Next up was Ramos v. Louisiana, a case involving the question of whether the Sixth Amendment a) requires a unanimous verdict in a criminal case; and b) is incorporated to the states via the Fourteenth Amendment. This might not seem like an earth-shattering sort of thing. However, this case could shape up to be a game-changer.  At the heart of the dispute is the 1972 Supreme Court Case of Apodaca v. Oregon, which involved a divided court decision: four of the justices took the position that the Sixth Amendment does not guarantee the right to a unanimous verdict at all, while four others contended it guaranteed it both at the federal and the state level. Justice Lewis Powell split the difference and asserted that the Sixth Amendment guarantees a unanimous verdict in federal criminal cases but not in state cases.  Ramos, the defendant in the current case, was convicted of second-degree murder by a 10-2 jury verdict.  Louisiana is one of only two states that, prior to 2019, that followed the non-unanimity rule (Oregon being the other one.) That rule was repealed by Louisiana voters in 2018 and the unanimity requirement went into effect for all crimes committed on or after January 1, 2019. (The crime for which Ramos was convicted occurred in 2014.) What is truly fascinating about this case is that during the argument the liberal wing of the Court appeared to be pushing back the hardest against the defense position (which would require overruling Apodaca – possibly signaling concern about disregard for stare decisis and the “sanctity” of Roe v. Wade, particularly in light of Louisiana abortion cases looming.)  Catch a full analysis of the argument here and the transcript here.

Also on Monday, the Court heard argument in Peter v. NantKwest, Inc., a case involving the award of attorney fees for appeals of patent application denials. This one’s a bit on the drier side, but interesting nonetheless, since it involves a close look at the “American Rule,” which presumes that losing litigants should not be compelled to pay the winning side’s attorney’s fees. What’s unusual about this case is that it involves a process under Section 145 of the Patent Act which compels the party appealing the patent application denial to pay for the other side’s (i.e., the Patent & Trademark Office’s) “expenses” regardless of whether the appeal is successful or fails.  Until recently, “expenses” were thought to include only out-of-pocket expenses, such as copying fees and travel. The PTO has now interpreted that to include attorney fees and other attendant expenses. Ronald Mann’s analysis of the argument can be found here. The transcript is here.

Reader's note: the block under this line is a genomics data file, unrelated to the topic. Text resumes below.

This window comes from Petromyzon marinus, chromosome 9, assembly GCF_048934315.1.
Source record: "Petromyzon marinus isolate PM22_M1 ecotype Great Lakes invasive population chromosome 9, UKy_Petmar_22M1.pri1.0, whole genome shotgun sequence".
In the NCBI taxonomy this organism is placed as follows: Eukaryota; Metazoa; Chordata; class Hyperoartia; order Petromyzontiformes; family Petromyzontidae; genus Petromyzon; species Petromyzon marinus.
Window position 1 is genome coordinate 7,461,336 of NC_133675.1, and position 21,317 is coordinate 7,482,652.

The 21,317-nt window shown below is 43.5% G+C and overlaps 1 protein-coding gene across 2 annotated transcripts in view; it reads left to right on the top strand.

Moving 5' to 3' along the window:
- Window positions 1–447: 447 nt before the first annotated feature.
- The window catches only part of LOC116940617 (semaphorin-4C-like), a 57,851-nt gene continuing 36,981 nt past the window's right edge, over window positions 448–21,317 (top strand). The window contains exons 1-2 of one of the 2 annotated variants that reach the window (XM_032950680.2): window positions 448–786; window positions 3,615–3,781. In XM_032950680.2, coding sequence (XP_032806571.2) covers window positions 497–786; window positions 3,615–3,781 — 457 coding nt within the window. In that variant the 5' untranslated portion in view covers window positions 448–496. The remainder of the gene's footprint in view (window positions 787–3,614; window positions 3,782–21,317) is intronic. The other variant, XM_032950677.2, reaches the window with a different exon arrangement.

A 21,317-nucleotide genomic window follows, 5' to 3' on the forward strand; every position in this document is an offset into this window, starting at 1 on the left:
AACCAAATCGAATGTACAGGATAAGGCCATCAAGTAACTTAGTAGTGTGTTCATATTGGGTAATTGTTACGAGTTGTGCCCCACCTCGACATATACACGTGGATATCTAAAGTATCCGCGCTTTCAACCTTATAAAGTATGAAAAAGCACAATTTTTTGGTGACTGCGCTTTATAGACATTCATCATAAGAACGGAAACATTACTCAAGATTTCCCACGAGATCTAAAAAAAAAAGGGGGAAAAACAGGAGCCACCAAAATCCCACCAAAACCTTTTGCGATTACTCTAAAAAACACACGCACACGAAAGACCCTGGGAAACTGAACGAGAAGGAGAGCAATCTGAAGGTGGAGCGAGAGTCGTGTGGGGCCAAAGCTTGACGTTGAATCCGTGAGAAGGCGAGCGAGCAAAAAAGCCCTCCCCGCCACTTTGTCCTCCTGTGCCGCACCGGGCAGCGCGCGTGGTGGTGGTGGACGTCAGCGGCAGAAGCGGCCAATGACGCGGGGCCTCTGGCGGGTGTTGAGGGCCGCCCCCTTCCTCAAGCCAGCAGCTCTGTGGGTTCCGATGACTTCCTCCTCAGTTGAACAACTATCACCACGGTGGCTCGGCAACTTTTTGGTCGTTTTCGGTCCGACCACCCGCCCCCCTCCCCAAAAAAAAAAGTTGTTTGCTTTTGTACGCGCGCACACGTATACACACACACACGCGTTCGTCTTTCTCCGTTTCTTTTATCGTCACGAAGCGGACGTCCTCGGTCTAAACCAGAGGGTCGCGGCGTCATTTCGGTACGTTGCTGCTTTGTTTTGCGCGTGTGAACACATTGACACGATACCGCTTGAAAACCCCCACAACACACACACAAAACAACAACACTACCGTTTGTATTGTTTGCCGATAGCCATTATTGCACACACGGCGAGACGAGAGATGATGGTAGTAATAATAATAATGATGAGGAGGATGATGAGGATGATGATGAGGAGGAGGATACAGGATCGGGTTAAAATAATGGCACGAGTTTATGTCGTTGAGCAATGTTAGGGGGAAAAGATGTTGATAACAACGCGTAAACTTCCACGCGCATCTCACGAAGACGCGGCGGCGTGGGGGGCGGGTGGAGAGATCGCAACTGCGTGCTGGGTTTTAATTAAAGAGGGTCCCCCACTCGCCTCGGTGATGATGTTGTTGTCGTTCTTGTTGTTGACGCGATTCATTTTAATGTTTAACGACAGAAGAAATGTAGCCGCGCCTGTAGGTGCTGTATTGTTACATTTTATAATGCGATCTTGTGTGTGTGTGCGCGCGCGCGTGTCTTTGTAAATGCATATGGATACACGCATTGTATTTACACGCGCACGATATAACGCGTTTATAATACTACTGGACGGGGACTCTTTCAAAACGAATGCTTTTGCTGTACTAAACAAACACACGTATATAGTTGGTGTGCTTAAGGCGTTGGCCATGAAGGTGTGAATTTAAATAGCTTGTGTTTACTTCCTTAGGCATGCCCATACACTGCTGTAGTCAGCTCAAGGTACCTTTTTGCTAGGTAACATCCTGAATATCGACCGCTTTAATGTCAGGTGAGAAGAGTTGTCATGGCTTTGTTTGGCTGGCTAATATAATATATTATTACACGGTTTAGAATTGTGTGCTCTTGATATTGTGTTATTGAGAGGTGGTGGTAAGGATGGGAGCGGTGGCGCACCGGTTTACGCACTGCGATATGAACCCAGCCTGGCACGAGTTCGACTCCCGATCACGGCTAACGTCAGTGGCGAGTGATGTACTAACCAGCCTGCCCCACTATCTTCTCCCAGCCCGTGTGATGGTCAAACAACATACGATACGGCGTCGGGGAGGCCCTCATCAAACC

Stay tuned for our next installment – a review of the cases heard by the Court yesterday.  (Talk about controversial!)

 


Follow me on Twitter @SmoosieQ

Find my RedState archive here.

 

The post The Court Is in Session – Part I appeared first on RedState.

Westlake Legal Group SupremeCourtSCOTUS-300x153 The Court Is in Session – Part I Supreme Court Sixth Amendment SCOTUS Patent Law october Judicial Incorporation Doctrine Front Page Stories Front Page Fourteenth Amendment Criminal Justice Reform crime Courts Constitution Allow Media Exception 2019   Real Estate, and Personal Injury Lawyers. Contact us at: https://westlakelegal.com 

Lindsey Graham Draws Senate Battle Lines Against Pelosi On Impeachment

Westlake Legal Group lindsey-graham-pointing-620x413 Lindsey Graham Draws Senate Battle Lines Against Pelosi On Impeachment Ukraine Senate republicans Politics Nancy Pelosi Lindsey Graham impeachment gop Front Page Stories donald trump democrats Allow Media Exception

Lindsey Graham by Gage Skidmore, licensed under CC BY-SA 2.0/Original

Leader of the Senate Judiciary Committee, Lindsey Graham, is making it clear to Democrat leadership that if they attempt to impeach President Donald Trump over his call with Ukraine.

According to The Hill, Graham appeared on “Fox and Friends” and reaffirmed that the GOP doesn’t believe the phone call between Trump and the Ukrainian president was anything impeachable, and that she can forget about Republican support in the Senate:

Graham, in an appearance on Fox News’s “Fox & Friends,” said that he was going to ask other Senate Republicans to sign a letter to Pelosi saying that they “do not believe the transcript of the phone call between the president and the Ukraine is an impeachable offense.”